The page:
Cancer screening and preventive care is an important aspect for overall health. Screenings look for cancer before a person has symptoms. Many cancers, if caught early are much more treatable and potentially curable the sooner they are discovered.

Wyoming has a particularly low rate of cancer screening. Sadly Wyoming is ranked 49th in breast cancer screening with mammography, 47th in colon cancer screening, 44th in cervical cancer screening and last in HPV vaccination coverage, which isn’t screening per se but another form of cancer prevention.

Many people have the philosophy that they don’t need to see their health care provider unless they do not feel well. I have often asked patients if they get their oil changed in their vehicles. The majority of folks say “absolutely.” When I ask them why, they say they want to prolong the life of their vehicle or prevent their engine from having problems and to keep their vehicle in good working order. Caring for our own bodies really is the same; we often can prolong our life and keep our organs in good working order if we are more preventive and proactive in our care.

There are many screening tests available. Research is continually being done to determine if screening actually prolongs life. We know that finding some cancers before they spread or metastasize increases the chance of successful treatment and potential cure. The recommendations for each particular test are weighed out regarding risk and benefit, and some tests are not without risks. Screening tests are not routinely recommended unless the benefit outweighs the risk. Additionally, people are living longer with cancer today than they used to — both because of screening techniques and the fact that treatments continue to improve.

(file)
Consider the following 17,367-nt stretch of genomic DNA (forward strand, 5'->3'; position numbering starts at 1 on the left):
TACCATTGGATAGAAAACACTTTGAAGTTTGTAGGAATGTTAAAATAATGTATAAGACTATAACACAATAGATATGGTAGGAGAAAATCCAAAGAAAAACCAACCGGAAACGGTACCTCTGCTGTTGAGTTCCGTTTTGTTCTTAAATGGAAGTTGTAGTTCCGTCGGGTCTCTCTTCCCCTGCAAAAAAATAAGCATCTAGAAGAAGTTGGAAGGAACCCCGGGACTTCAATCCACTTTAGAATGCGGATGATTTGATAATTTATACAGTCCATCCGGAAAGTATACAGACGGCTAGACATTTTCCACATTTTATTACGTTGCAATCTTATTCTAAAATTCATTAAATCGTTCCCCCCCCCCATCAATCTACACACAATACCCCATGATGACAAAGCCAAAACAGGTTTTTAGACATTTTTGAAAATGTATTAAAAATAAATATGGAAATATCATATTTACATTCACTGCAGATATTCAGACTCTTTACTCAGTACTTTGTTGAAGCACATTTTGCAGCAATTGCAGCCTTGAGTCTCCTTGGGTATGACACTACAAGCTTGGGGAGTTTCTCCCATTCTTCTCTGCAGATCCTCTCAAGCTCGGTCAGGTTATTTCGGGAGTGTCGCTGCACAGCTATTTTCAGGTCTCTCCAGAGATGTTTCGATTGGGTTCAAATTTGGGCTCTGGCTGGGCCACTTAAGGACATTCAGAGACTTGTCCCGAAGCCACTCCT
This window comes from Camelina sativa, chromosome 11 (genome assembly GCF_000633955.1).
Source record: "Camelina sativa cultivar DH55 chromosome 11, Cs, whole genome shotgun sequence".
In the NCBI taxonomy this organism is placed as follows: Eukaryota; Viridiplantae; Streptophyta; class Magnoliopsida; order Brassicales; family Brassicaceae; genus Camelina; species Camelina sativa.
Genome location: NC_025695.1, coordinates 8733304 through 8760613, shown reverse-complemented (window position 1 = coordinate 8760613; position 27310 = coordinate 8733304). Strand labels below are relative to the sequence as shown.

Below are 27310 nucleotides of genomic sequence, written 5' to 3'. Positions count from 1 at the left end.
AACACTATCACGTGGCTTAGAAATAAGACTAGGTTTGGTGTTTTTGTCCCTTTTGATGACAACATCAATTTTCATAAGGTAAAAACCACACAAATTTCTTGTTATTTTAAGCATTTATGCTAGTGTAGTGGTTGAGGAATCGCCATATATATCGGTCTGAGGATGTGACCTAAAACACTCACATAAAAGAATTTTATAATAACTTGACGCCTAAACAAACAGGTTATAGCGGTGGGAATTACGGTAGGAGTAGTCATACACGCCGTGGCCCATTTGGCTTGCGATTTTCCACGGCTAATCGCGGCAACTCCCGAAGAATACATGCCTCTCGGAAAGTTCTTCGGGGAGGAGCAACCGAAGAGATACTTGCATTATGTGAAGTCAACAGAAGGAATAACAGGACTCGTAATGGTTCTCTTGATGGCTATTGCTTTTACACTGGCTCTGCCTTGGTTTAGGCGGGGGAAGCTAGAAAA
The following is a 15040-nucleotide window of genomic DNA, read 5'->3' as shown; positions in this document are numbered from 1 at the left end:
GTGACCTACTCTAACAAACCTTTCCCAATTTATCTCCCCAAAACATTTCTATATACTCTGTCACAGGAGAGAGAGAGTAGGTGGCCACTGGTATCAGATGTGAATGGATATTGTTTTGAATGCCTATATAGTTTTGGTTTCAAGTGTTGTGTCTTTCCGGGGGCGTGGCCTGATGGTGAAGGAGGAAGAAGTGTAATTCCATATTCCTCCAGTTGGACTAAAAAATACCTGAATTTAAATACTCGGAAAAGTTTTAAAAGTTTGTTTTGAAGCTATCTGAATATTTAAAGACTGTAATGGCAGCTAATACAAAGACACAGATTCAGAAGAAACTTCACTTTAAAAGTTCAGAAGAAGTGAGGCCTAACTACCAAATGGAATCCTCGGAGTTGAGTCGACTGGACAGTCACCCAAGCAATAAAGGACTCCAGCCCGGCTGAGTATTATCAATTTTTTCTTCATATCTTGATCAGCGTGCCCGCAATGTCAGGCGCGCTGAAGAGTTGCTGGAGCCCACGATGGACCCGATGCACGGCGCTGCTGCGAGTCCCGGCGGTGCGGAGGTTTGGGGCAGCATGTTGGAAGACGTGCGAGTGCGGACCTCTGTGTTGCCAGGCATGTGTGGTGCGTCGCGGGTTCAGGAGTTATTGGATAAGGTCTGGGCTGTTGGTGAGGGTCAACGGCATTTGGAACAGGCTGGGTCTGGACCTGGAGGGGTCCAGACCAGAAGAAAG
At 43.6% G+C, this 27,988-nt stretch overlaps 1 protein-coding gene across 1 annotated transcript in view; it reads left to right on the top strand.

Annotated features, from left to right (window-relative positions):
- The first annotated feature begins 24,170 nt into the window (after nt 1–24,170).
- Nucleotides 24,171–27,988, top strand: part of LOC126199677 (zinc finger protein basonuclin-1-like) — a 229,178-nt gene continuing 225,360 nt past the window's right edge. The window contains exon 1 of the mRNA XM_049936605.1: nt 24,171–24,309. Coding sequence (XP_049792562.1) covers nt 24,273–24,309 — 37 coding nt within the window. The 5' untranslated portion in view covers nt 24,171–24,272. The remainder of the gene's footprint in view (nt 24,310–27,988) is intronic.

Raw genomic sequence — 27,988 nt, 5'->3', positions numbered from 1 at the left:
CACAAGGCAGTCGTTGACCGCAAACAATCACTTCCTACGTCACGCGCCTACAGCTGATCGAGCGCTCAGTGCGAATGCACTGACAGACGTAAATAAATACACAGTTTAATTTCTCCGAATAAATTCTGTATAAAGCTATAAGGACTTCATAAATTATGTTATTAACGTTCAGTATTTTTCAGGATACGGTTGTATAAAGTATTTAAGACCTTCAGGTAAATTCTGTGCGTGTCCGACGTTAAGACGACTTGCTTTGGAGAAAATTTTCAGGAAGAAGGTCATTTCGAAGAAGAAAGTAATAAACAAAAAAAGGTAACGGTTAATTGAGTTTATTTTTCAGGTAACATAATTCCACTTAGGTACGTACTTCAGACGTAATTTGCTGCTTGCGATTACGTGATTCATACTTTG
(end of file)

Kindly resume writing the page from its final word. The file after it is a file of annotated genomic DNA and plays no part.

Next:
We have seen patients who have metastatic cancer (stage IV) at the time of their diagnosis. They say they could not afford to be tested or seen by a physician. Paying for screenings should not be a deterrent. There are a number of funding options for those who qualify. The Wyoming Cancer Program reimburses participating providers for some screenings for the uninsured. Sheridan Memorial Hospital’s financial advocates work with people who need assistance paying for cancer screenings and/or have questions about services. Some of the assistance comes from funds raised each October at the hospital foundation’s The Link — Partners in Pink run/walk.

We will present information on cancer prevention and the latest screening recommendations at the hospital’s downtown location, 61 South Gould St. on Sept. 5 at 5:30 p.m. Please join us!

 

Nina Beach, FNP-C, AOCNP, is an advanced oncology certified nurse practitioner at Sheridan Memorial Hospital’s Welch Cancer Center.